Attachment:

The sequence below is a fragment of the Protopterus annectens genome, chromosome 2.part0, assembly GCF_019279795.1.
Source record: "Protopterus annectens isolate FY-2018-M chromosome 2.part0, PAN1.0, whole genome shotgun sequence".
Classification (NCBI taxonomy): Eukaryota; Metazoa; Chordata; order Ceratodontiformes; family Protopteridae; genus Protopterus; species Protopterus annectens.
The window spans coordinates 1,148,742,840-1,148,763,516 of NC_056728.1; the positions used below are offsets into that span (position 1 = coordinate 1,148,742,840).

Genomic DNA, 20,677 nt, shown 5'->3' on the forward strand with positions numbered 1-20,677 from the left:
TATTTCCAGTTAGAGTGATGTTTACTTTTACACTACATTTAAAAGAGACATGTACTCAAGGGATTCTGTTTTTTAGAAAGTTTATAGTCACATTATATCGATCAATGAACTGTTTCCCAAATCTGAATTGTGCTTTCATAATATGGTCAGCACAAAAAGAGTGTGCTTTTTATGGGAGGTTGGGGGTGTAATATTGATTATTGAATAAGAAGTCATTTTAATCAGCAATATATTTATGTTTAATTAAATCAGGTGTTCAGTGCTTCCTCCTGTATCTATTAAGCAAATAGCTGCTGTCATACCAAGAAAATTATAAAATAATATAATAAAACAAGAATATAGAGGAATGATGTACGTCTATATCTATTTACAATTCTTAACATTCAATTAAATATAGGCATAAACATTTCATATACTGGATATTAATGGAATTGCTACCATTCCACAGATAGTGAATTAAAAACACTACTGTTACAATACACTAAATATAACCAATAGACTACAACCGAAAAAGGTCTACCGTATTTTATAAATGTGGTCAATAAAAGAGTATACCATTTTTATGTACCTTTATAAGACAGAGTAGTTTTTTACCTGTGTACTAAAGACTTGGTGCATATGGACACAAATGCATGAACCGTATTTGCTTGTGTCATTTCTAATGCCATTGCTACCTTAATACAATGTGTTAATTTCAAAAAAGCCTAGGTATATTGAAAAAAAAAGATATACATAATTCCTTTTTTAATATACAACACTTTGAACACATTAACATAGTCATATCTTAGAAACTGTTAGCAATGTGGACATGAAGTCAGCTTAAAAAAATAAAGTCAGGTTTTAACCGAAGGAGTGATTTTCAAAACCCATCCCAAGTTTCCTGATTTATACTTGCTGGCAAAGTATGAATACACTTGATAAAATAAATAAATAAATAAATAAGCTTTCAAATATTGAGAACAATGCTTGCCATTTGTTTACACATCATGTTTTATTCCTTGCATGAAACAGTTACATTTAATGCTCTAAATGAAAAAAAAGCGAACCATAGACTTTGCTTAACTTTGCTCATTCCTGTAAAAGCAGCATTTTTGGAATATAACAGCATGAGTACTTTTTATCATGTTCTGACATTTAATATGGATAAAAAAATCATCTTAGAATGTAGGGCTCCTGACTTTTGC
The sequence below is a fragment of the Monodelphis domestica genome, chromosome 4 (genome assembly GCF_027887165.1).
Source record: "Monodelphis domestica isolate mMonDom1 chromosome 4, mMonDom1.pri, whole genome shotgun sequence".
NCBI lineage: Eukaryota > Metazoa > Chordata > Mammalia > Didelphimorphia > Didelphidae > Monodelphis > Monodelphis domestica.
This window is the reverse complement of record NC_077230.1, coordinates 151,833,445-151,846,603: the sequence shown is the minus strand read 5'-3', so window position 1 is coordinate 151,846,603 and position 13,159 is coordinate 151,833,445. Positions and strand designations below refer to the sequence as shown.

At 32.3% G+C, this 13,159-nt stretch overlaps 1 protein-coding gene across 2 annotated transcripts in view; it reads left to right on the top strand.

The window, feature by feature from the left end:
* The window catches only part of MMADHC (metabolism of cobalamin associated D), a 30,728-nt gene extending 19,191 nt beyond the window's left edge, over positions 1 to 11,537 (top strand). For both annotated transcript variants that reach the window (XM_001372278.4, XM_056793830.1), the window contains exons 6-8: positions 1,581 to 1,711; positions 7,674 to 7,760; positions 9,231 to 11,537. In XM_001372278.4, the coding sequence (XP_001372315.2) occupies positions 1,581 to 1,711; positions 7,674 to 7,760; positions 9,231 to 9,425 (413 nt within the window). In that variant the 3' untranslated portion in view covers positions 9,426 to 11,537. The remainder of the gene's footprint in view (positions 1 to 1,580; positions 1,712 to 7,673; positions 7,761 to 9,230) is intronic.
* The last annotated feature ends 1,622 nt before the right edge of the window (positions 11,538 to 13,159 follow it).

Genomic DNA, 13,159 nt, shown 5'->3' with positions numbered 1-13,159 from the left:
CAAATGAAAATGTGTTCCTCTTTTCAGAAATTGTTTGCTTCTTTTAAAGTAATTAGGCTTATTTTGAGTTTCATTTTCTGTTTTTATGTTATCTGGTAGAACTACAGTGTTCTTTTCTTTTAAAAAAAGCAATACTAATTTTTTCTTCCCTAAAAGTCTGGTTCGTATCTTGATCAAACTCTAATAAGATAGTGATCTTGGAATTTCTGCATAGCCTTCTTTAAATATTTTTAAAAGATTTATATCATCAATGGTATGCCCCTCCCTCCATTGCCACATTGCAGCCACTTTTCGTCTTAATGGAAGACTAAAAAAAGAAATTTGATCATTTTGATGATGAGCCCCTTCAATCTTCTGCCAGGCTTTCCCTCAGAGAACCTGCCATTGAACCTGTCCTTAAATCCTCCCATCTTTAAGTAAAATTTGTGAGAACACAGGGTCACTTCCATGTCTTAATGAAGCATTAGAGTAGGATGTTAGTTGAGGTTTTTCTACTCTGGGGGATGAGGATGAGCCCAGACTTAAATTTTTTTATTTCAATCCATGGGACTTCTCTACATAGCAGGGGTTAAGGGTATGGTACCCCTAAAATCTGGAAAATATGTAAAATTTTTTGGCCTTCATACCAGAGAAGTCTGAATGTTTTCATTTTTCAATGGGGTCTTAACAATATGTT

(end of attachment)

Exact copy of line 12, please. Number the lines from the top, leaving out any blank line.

The window, feature by feature from the left end: